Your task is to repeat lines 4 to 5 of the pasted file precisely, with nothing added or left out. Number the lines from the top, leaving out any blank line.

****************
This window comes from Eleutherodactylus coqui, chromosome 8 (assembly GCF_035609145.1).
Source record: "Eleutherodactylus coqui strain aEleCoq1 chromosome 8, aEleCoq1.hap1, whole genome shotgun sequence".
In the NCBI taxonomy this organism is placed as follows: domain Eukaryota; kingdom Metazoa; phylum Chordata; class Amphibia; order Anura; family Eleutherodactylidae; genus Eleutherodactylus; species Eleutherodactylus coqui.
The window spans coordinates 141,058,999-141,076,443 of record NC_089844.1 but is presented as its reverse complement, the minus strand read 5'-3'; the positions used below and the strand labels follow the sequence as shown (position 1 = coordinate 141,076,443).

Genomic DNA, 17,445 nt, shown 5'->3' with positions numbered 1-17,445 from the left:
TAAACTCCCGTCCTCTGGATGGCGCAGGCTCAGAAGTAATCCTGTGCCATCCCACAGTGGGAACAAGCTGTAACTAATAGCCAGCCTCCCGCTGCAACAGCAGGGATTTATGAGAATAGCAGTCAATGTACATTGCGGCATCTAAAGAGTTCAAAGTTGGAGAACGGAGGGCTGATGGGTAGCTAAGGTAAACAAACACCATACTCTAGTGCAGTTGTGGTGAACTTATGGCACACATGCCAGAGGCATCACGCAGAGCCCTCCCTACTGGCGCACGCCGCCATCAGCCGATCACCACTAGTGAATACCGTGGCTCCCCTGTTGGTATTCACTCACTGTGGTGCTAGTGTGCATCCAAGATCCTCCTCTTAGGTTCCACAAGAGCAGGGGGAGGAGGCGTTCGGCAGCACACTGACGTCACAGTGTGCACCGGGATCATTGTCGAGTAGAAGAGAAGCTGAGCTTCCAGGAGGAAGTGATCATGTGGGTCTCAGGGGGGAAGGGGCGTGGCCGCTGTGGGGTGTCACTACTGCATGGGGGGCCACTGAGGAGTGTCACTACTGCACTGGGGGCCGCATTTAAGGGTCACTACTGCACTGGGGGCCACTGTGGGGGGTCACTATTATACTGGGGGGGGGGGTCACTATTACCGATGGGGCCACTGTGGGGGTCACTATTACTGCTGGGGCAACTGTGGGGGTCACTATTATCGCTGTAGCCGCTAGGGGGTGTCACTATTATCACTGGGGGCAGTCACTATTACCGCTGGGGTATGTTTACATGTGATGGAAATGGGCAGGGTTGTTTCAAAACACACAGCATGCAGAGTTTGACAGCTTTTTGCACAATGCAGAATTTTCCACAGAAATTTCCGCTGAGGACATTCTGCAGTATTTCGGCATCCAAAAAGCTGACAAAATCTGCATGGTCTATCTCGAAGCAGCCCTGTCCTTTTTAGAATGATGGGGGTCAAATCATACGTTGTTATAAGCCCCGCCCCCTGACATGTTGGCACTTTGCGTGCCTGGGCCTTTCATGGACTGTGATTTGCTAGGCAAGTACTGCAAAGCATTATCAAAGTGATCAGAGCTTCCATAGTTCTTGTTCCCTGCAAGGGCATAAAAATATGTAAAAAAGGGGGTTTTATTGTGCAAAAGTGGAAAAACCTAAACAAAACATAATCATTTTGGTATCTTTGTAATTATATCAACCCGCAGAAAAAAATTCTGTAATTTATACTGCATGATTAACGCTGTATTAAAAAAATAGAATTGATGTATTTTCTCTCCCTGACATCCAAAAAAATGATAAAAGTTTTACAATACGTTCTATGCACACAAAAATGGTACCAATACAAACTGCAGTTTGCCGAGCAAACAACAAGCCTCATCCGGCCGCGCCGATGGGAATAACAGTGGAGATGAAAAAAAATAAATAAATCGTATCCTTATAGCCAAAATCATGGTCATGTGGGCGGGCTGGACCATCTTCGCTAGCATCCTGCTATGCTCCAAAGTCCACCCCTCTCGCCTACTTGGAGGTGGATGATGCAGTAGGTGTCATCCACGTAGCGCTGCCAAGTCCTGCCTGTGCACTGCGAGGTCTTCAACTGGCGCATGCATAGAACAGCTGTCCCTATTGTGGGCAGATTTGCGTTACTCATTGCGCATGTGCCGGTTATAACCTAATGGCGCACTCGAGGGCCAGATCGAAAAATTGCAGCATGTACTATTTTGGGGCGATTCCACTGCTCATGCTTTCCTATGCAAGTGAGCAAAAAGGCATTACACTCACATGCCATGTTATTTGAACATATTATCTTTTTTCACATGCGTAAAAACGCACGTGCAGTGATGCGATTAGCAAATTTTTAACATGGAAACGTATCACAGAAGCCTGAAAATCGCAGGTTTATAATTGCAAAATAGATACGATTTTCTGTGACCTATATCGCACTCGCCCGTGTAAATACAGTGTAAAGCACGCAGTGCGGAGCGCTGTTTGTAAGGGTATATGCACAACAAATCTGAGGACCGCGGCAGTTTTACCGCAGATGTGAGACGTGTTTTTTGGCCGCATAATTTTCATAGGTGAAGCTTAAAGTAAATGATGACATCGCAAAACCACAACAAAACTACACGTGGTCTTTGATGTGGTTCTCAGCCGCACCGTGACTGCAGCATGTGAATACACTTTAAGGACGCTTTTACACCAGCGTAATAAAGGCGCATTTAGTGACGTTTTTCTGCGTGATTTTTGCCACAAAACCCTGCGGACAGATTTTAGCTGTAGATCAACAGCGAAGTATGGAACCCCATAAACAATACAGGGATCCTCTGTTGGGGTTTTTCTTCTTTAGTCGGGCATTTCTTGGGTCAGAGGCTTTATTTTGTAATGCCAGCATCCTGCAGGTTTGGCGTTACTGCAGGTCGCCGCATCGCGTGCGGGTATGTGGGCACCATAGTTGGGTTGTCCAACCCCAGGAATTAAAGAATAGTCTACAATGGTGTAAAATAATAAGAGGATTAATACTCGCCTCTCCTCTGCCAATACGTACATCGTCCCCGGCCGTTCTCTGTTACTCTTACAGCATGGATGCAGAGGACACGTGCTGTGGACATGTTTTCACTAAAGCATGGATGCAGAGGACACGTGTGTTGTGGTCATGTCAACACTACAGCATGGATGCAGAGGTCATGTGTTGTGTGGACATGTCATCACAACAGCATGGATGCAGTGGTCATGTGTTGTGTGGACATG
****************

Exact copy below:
The window spans coordinates 141,058,999-141,076,443 of record NC_089844.1 but is presented as its reverse complement, the minus strand read 5'-3'; the positions used below and the strand labels follow the sequence as shown (position 1 = coordinate 141,076,443).

Genomic DNA, 17,445 nt, shown 5'->3' with positions numbered 1-17,445 from the left: